For their 25th anniversary, a Celtic roots trio will bring all their influences and inspirations together in a concert of musical celebration.
Tiller’s Folly will play Nanaimo’s Port Theatre on Friday, Nov. 18, along with special guests Valdy, Gary Fjellgaard and the O’Brien Irish Dancers.
“Sometimes these situations are like lighting in a jar … you might never catch us together in this formation again,” said Bruce Coughlan, primary songwriter and guitarist for the trio, adding that the group and their special guests “go way back.”
“We started with a six-piece band … Tiller’s Folly Celtic Thunder … with eight Irish dancers at the PNE back in 1997 … Riverdance was all the rage at the time,” Coughlan said.
When they first started, he said the founder of the O’Brien School of Irish Dance, Mairead O’Brien, had been one of their original dancers. Tiller’s Folly’s fiddler, Nolan Murray “the fiddling furry,” had been touring with Fjellgaard and playing at the Sid Williams Theatre in Courtenay when the songwriter first met him. He met Laurence Knight, the bass guitarist of the trio, in Powell River about 15 years before they started as a group.
“We just hit it off … The band is very organic that way – we’re three friends who play music together and we’ve been doing it for a long time … and we’ve had an interesting ride over 25 years,” Coughlan said.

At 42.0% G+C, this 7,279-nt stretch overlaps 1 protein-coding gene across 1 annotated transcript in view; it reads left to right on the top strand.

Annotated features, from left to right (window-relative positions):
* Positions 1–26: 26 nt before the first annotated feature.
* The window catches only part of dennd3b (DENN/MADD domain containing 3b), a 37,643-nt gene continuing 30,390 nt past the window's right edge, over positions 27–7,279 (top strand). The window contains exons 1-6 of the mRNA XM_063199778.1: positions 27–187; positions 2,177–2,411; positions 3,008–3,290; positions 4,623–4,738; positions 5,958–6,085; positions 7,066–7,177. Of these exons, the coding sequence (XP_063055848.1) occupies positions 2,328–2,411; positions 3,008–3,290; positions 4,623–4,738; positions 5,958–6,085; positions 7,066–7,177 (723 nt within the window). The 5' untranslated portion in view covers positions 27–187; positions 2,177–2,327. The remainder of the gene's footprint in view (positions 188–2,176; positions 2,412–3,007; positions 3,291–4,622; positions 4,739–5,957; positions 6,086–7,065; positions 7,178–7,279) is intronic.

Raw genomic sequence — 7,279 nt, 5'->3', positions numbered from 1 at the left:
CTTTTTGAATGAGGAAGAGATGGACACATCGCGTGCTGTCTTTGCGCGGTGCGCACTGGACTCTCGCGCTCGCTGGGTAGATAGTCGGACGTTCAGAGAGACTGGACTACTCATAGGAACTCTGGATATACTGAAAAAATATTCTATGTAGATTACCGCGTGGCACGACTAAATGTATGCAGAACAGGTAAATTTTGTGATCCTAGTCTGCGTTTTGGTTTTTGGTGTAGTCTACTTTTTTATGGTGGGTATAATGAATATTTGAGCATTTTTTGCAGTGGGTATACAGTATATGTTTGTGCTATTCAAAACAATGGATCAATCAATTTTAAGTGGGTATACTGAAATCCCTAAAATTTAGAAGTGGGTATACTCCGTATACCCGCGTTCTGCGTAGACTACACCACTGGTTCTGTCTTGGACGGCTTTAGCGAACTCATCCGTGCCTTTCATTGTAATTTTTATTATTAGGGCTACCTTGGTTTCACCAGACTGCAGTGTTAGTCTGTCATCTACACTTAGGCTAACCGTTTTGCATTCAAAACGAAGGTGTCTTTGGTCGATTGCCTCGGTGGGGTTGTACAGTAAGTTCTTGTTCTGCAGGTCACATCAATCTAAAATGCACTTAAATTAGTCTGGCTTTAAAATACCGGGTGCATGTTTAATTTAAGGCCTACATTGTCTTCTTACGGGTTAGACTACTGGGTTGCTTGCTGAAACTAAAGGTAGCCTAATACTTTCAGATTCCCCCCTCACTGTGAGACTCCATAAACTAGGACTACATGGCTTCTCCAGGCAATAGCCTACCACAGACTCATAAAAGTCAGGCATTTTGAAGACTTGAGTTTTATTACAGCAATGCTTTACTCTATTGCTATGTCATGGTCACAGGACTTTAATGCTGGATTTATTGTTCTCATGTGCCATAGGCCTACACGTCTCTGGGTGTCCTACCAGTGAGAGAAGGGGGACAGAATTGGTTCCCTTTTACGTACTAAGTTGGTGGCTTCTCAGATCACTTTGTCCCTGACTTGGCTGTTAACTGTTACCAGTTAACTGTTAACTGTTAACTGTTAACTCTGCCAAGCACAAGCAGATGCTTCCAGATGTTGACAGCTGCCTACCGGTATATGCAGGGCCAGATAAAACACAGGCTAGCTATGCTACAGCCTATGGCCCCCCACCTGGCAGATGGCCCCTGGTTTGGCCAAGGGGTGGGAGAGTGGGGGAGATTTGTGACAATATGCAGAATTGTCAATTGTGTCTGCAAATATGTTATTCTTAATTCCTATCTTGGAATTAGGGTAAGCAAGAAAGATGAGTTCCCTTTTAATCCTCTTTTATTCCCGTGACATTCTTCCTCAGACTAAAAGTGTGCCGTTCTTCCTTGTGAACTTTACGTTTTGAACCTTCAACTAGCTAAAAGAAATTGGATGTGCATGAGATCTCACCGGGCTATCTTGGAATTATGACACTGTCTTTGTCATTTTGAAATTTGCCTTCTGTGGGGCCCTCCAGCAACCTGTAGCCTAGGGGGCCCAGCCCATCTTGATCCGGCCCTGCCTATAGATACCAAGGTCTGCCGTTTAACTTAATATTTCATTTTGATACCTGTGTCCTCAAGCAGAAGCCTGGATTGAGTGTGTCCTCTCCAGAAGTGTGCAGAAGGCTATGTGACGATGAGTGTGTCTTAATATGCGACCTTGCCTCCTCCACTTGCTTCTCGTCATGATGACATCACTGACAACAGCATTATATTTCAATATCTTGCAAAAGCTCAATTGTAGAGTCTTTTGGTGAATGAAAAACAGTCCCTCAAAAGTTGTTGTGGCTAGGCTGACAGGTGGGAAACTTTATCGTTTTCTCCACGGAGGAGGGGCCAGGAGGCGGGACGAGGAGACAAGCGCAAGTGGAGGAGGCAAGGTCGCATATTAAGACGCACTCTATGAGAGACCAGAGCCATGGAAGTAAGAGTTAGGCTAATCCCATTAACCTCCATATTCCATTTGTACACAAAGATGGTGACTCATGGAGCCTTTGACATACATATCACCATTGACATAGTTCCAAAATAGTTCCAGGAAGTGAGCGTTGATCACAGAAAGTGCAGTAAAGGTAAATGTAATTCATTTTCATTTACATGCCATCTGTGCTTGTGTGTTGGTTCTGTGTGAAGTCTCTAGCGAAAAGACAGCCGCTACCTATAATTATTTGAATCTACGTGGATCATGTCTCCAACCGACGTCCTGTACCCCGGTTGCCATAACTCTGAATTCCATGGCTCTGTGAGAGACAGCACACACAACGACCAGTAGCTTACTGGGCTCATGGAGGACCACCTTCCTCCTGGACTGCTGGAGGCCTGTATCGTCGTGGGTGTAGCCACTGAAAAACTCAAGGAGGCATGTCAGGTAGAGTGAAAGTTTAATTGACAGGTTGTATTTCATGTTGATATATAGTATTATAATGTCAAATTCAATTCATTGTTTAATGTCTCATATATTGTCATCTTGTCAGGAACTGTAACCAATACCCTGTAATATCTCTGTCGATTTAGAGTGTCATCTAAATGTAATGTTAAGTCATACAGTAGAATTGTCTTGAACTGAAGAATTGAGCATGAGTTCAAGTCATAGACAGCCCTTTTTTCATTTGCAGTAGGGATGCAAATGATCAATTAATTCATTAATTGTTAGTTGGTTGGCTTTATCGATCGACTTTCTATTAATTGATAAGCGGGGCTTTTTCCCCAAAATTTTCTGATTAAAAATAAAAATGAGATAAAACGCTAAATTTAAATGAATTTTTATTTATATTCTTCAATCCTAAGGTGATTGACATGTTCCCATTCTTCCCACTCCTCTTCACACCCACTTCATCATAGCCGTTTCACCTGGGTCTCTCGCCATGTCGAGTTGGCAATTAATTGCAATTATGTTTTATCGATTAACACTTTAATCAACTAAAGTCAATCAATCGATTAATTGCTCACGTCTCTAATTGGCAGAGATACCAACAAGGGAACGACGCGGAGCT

As part of his musical process, he said he’s been singing and songwriting about Western Canadian heritage essentially since the group’s inception, inspired by true heroes and villains.
“I try to tell the story in the song, or at least allude to it … In some ways, we turn history into folklore … and that’s where it’s accessible to a lot of people. You can take something about your history, about your culture, and condense it into three minutes … a song plants a seed … and if you start studying around the stories of some of these songs, you can find a real sense of belonging in the actual place that you live.”
Coughlan also recently completed a month-long residency in Scotland to “immerse and engage” in Scottish music culture where the experience has already influenced his work in compiled ideas and concepts for future songs.
Looking to the horizon, there are several projects in the works for next year. As commissioned by the B.C. Farm Museum in Langley, the group plans to release a song about the birth of agriculture in the province.
For Friday’s concert in Nanaimo, given the history of the performers, Coughlan said he believes they could easily do a two-night performance and still keep the material fresh and the story going.
“But we only have the one night … to squeeze 25 years into … so we’ll do our best to cram all the nuggets in.”
Ticket information for the Port Theatre concert can be found online at www.porttheatre.com.